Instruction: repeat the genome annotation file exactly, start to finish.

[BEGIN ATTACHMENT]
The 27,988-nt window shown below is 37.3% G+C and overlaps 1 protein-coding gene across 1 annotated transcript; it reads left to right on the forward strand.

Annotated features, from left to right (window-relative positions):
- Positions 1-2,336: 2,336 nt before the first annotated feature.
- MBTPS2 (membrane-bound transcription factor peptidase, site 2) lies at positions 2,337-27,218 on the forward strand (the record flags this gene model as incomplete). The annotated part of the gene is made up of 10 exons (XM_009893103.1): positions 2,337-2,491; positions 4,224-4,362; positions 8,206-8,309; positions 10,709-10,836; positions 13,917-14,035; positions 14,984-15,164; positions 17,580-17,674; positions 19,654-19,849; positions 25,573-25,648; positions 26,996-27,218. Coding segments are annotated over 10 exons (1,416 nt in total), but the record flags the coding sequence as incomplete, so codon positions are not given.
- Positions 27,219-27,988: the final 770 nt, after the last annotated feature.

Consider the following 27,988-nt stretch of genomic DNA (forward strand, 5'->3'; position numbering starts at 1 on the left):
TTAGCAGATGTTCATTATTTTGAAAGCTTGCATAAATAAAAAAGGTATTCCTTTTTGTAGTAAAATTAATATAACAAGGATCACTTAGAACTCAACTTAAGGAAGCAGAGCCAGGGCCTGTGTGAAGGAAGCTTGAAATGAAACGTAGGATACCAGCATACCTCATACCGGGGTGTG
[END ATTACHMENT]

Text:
The 27,988-nt window shown below is 37.3% G+C and overlaps 1 protein-coding gene across 1 annotated transcript; it reads left to right on the forward strand.

Annotated features, from left to right (window-relative positions):
- Positions 1-2,336: 2,336 nt before the first annotated feature.
- MBTPS2 (membrane-bound transcription factor peptidase, site 2) lies at positions 2,337-27,218 on the forward strand (the record flags this gene model as incomplete). The annotated part of the gene is made up of 10 exons (XM_009893103.1): positions 2,337-2,491; positions 4,224-4,362; positions 8,206-8,309; positions 10,709-10,836; positions 13,917-14,035; positions 14,984-15,164; positions 17,580-17,674; positions 19,654-19,849; positions 25,573-25,648; positions 26,996-27,218. Coding segments are annotated over 10 exons (1,416 nt in total), but the record flags the coding sequence as incomplete, so codon positions are not given.
- Positions 27,219-27,988: the final 770 nt, after the last annotated feature.

Consider the following 27,988-nt stretch of genomic DNA (forward strand, 5'->3'; position numbering starts at 1 on the left):
TTAGCAGATGTTCATTATTTTGAAAGCTTGCATAAATAAAAAAGGTATTCCTTTTTGTAGTAAAATTAATATAACAAGGATCACTTAGAACTCAACTTAAGGAAGCAGAGCCAGGGCCTGTGTGAAGGAAGCTTGAAATGAAACGTAGGATACCAGCATACCTCATACCGGGGTGTG